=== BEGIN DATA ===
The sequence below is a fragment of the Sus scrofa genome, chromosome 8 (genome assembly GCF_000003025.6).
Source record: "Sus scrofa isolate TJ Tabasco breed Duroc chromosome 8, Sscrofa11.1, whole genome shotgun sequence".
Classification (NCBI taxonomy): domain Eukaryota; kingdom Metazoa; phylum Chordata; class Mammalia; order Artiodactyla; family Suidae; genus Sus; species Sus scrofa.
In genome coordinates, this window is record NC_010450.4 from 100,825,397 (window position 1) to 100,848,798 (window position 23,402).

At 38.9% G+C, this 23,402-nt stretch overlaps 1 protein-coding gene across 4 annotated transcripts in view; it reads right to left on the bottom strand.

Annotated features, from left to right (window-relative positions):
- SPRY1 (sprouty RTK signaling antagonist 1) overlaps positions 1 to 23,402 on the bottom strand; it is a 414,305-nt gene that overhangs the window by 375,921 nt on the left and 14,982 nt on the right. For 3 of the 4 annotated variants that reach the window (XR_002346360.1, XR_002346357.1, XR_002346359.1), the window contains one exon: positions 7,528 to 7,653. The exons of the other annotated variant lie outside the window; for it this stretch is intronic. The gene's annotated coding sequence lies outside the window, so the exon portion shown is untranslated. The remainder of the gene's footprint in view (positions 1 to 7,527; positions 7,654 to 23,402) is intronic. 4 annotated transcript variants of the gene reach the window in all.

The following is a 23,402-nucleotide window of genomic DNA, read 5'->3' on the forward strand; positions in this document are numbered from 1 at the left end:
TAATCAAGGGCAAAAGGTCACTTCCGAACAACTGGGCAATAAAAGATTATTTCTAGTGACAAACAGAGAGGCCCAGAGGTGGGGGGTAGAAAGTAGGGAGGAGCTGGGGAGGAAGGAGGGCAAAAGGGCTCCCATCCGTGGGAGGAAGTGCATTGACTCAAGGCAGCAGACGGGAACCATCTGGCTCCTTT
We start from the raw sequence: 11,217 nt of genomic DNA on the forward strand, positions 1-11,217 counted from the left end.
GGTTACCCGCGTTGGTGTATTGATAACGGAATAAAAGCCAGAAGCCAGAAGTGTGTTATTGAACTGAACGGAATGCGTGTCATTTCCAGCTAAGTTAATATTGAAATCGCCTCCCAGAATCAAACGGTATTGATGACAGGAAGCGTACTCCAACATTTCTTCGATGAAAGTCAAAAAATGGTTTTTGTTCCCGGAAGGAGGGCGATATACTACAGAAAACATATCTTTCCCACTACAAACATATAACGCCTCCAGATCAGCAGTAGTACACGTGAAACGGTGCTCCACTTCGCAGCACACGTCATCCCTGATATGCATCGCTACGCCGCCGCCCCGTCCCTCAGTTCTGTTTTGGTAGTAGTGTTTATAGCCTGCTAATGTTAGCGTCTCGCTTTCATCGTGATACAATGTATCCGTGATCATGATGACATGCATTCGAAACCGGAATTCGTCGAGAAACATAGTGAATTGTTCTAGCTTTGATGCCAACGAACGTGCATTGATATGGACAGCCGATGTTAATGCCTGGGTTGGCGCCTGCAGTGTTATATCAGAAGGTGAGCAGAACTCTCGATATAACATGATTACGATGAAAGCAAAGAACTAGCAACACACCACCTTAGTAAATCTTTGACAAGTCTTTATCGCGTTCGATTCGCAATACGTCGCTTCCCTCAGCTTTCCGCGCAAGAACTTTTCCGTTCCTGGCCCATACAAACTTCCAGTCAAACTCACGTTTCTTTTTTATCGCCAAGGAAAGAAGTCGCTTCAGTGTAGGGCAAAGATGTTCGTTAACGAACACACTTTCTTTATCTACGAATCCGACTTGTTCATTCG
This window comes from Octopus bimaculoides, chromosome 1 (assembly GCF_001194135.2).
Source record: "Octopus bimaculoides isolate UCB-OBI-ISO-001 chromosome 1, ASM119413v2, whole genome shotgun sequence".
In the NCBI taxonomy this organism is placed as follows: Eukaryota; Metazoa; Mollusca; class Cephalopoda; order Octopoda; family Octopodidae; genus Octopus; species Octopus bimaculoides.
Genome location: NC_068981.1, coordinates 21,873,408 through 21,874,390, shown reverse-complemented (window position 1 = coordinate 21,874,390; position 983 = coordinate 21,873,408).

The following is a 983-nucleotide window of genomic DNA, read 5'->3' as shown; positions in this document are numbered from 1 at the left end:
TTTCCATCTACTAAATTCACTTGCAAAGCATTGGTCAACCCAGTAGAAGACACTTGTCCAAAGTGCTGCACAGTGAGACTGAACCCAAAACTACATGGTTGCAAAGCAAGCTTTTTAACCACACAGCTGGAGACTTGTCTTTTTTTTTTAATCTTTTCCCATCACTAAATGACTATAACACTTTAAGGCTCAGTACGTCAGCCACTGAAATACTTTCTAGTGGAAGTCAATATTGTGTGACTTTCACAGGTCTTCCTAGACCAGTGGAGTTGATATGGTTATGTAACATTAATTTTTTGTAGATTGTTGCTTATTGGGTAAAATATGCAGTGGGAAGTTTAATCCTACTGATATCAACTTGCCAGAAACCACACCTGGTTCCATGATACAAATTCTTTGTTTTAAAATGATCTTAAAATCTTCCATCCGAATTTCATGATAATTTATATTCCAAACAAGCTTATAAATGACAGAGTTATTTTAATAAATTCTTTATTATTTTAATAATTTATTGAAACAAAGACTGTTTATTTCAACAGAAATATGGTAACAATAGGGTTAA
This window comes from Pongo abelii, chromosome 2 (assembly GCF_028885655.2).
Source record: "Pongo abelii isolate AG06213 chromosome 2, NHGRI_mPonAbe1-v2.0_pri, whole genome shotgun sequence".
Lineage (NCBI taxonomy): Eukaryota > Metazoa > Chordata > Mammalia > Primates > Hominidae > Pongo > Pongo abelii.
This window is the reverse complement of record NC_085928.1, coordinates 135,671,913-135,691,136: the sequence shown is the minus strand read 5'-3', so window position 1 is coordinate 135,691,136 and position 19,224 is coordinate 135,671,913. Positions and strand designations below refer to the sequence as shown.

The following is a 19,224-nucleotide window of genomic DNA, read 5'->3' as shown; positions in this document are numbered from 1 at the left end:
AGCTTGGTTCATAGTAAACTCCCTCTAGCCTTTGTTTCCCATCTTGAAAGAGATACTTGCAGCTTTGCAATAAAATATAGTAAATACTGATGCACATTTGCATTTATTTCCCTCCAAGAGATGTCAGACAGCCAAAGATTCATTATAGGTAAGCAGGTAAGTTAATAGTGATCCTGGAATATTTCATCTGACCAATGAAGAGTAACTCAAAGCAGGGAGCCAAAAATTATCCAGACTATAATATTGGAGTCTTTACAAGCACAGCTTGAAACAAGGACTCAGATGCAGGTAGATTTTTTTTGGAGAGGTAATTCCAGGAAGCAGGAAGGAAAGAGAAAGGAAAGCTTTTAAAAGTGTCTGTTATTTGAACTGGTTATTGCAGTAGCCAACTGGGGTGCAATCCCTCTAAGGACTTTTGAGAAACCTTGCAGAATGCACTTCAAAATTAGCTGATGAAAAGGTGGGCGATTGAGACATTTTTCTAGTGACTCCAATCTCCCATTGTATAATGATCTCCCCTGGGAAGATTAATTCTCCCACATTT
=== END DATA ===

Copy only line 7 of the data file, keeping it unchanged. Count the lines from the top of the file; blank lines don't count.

- SPRY1 (sprouty RTK signaling antagonist 1) overlaps positions 1 to 23,402 on the bottom strand; it is a 414,305-nt gene that overhangs the window by 375,921 nt on the left and 14,982 nt on the right. For 3 of the 4 annotated variants that reach the window (XR_002346360.1, XR_002346357.1, XR_002346359.1), the window contains one exon: positions 7,528 to 7,653. The exons of the other annotated variant lie outside the window; for it this stretch is intronic. The gene's annotated coding sequence lies outside the window, so the exon portion shown is untranslated. The remainder of the gene's footprint in view (positions 1 to 7,527; positions 7,654 to 23,402) is intronic. 4 annotated transcript variants of the gene reach the window in all.